If I had to let all my books go and keep just one, then, George Orwell’s “1984” would be a keeper for sure. In my opinion, it ‘s one of the most exciting books of world’s literature. “1984” was written by Orwell in the middle of the previous century and published in 1948, a year before his death.
The protagonist is called Winston Smith. A government clerk and member of Oceania’s Outer political Party. The world is divided in three, and Oceania is one of those three futuristic countries. The events are taking place in 1984, hence the book’s title – a distant future for the author. The society in Oceania are members of the Inner Party (officials who take care of the administration), members of the Outer Party (clerks, state employees) and Proles (proletarians, plain vanilla manual laborers).
The party excercises its authority by eliminating any kind of freedom. Everyone is monitored, even inside their houses with the help of telescreens. Everyone and everything is controlled by the Big Brother. Everything originates and is owed to Big Brother, who is a personification of the ruling political party. Freedom of expression and even freedom of thought is strictly prohibited.
Thought control is the ultimate target, and the development of a new language provides the means to achieve the eclipse of free thinking. Sime, Winston’s colleague, expresses George Orwell thoughts:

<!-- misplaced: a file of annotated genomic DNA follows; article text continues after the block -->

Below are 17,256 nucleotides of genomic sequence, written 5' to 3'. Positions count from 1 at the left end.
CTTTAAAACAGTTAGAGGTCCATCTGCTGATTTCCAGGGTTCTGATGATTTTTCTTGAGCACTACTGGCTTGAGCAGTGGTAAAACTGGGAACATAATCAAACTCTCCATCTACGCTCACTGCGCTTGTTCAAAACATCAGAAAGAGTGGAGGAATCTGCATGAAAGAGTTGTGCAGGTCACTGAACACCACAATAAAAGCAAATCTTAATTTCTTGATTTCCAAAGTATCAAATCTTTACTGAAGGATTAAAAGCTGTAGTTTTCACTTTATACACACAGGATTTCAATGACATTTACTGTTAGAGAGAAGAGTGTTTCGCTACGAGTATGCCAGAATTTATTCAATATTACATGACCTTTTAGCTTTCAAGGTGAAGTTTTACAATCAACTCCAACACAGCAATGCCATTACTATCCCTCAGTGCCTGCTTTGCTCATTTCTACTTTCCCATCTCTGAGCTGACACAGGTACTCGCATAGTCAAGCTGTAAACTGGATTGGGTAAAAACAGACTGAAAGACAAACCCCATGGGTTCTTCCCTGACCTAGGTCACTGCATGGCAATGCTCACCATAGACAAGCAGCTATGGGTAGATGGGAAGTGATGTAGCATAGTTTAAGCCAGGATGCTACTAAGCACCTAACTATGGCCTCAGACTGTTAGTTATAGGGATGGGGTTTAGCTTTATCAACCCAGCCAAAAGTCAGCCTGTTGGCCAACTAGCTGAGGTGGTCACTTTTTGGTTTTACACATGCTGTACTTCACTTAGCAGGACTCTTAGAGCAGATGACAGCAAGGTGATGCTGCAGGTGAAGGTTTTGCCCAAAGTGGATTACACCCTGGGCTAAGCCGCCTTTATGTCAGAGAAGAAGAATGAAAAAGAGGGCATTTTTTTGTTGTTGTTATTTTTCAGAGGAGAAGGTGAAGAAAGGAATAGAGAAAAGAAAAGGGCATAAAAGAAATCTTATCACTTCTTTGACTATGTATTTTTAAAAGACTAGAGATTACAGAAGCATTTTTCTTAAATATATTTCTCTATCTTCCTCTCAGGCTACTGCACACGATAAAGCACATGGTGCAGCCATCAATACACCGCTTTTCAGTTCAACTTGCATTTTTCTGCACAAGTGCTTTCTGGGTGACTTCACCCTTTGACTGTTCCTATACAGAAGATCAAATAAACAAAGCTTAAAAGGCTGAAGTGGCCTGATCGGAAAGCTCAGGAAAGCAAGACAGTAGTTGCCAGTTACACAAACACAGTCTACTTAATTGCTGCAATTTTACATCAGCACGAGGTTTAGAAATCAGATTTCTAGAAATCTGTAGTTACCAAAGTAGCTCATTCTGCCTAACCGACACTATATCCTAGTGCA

Don’t you see that the whole aim of Newspeak is to narrow the range of thought? In the end we shall make thought-crime literally impossible, because there will be no words in which to express it. Every concept that can ever be needed will be expressed by eactly one word, with its meaning rigidly defined and all its subsidiary meanings rubbed out and forgotten
Winston tried to oppose these acts. He questioned authority when that was unimaginable. He fell in love when that constituted a criminal offense. He thought when thinking tended to become obsolete. Did he make it? Did anything change in his life and in everyone’s life? This is something that you will find out when your read this masterpiece by George Orwell.
Unfortunately, half a century has passed since “1984” was published, and it seems as a book of prophecies. Justified by terrorism and the need of security, civil liberties and rights are to be abolished. CCTV cameras are on the streets, the communications are under surveilance, and modern people feel less and less free day by day. Of course we don’t live in “Oceania”, at least not yet. Can we change course? We sure can try. Questioning authority and using our mind is a very important step. Struggling for freedom of expression and acting is the next. Finally, we must not let our language shrink and then perish. Our language is a tool that will keep an “Oceania” away from our children and our grandchildren.
“1984” is published in Greek by Kaktos publications.